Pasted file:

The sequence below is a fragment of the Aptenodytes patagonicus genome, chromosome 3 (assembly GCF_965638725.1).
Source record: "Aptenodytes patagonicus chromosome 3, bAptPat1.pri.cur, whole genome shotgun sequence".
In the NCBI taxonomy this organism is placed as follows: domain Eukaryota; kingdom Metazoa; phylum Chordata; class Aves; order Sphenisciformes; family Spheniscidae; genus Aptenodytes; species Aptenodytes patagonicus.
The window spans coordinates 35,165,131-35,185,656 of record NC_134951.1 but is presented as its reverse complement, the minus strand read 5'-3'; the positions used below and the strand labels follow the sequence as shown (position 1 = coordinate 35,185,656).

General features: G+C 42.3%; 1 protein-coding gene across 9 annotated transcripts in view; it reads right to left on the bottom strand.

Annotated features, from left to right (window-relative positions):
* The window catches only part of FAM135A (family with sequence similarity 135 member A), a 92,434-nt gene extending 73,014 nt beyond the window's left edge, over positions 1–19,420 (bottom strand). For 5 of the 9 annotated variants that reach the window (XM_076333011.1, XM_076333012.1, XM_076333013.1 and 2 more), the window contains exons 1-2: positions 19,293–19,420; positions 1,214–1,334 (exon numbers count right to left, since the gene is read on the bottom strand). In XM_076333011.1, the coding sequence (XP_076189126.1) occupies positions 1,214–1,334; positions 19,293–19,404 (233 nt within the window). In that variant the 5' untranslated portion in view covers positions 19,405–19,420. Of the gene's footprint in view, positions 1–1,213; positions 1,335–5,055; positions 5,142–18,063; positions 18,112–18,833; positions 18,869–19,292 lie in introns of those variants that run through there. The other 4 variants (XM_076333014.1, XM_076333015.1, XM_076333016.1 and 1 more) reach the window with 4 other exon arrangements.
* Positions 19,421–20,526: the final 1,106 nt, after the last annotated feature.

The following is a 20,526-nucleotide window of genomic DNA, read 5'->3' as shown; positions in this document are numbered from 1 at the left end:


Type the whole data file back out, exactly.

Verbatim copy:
The sequence below is a fragment of the Aptenodytes patagonicus genome, chromosome 3 (assembly GCF_965638725.1).
Source record: "Aptenodytes patagonicus chromosome 3, bAptPat1.pri.cur, whole genome shotgun sequence".
In the NCBI taxonomy this organism is placed as follows: domain Eukaryota; kingdom Metazoa; phylum Chordata; class Aves; order Sphenisciformes; family Spheniscidae; genus Aptenodytes; species Aptenodytes patagonicus.
The window spans coordinates 35,165,131-35,185,656 of record NC_134951.1 but is presented as its reverse complement, the minus strand read 5'-3'; the positions used below and the strand labels follow the sequence as shown (position 1 = coordinate 35,185,656).

General features: G+C 42.3%; 1 protein-coding gene across 9 annotated transcripts in view; it reads right to left on the bottom strand.

Annotated features, from left to right (window-relative positions):
* The window catches only part of FAM135A (family with sequence similarity 135 member A), a 92,434-nt gene extending 73,014 nt beyond the window's left edge, over positions 1–19,420 (bottom strand). For 5 of the 9 annotated variants that reach the window (XM_076333011.1, XM_076333012.1, XM_076333013.1 and 2 more), the window contains exons 1-2: positions 19,293–19,420; positions 1,214–1,334 (exon numbers count right to left, since the gene is read on the bottom strand). In XM_076333011.1, the coding sequence (XP_076189126.1) occupies positions 1,214–1,334; positions 19,293–19,404 (233 nt within the window). In that variant the 5' untranslated portion in view covers positions 19,405–19,420. Of the gene's footprint in view, positions 1–1,213; positions 1,335–5,055; positions 5,142–18,063; positions 18,112–18,833; positions 18,869–19,292 lie in introns of those variants that run through there. The other 4 variants (XM_076333014.1, XM_076333015.1, XM_076333016.1 and 1 more) reach the window with 4 other exon arrangements.
* Positions 19,421–20,526: the final 1,106 nt, after the last annotated feature.

The following is a 20,526-nucleotide window of genomic DNA, read 5'->3' as shown; positions in this document are numbered from 1 at the left end: